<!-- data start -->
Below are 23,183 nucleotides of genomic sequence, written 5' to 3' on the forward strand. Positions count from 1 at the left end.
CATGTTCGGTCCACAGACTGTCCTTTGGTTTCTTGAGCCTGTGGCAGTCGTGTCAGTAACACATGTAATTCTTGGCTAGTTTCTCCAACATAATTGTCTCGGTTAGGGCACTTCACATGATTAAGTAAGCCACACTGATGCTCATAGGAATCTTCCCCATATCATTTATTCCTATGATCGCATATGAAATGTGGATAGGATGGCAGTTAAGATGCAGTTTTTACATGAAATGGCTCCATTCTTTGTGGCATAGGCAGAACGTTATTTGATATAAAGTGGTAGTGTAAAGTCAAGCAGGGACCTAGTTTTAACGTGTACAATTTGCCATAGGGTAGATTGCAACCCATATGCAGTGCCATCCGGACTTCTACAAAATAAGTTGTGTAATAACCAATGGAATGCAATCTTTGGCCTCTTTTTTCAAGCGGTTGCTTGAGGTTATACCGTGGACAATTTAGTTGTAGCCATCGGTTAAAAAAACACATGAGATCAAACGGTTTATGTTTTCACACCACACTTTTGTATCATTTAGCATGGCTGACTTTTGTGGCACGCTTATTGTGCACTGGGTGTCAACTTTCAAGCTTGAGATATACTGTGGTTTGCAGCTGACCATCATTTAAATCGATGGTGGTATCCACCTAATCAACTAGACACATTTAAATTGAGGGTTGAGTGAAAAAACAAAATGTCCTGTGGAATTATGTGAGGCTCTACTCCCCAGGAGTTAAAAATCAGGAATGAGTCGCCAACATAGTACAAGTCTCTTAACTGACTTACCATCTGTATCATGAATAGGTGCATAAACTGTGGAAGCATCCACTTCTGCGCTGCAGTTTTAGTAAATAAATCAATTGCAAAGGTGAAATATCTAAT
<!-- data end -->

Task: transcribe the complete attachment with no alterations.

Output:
Below are 23,183 nucleotides of genomic sequence, written 5' to 3' on the forward strand. Positions count from 1 at the left end.
CATGTTCGGTCCACAGACTGTCCTTTGGTTTCTTGAGCCTGTGGCAGTCGTGTCAGTAACACATGTAATTCTTGGCTAGTTTCTCCAACATAATTGTCTCGGTTAGGGCACTTCACATGATTAAGTAAGCCACACTGATGCTCATAGGAATCTTCCCCATATCATTTATTCCTATGATCGCATATGAAATGTGGATAGGATGGCAGTTAAGATGCAGTTTTTACATGAAATGGCTCCATTCTTTGTGGCATAGGCAGAACGTTATTTGATATAAAGTGGTAGTGTAAAGTCAAGCAGGGACCTAGTTTTAACGTGTACAATTTGCCATAGGGTAGATTGCAACCCATATGCAGTGCCATCCGGACTTCTACAAAATAAGTTGTGTAATAACCAATGGAATGCAATCTTTGGCCTCTTTTTTCAAGCGGTTGCTTGAGGTTATACCGTGGACAATTTAGTTGTAGCCATCGGTTAAAAAAACACATGAGATCAAACGGTTTATGTTTTCACACCACACTTTTGTATCATTTAGCATGGCTGACTTTTGTGGCACGCTTATTGTGCACTGGGTGTCAACTTTCAAGCTTGAGATATACTGTGGTTTGCAGCTGACCATCATTTAAATCGATGGTGGTATCCACCTAATCAACTAGACACATTTAAATTGAGGGTTGAGTGAAAAAACAAAATGTCCTGTGGAATTATGTGAGGCTCTACTCCCCAGGAGTTAAAAATCAGGAATGAGTCGCCAACATAGTACAAGTCTCTTAACTGACTTACCATCTGTATCATGAATAGGTGCATAAACTGTGGAAGCATCCACTTCTGCGCTGCAGTTTTAGTAAATAAATCAATTGCAAAGGTGAAATATCTAAT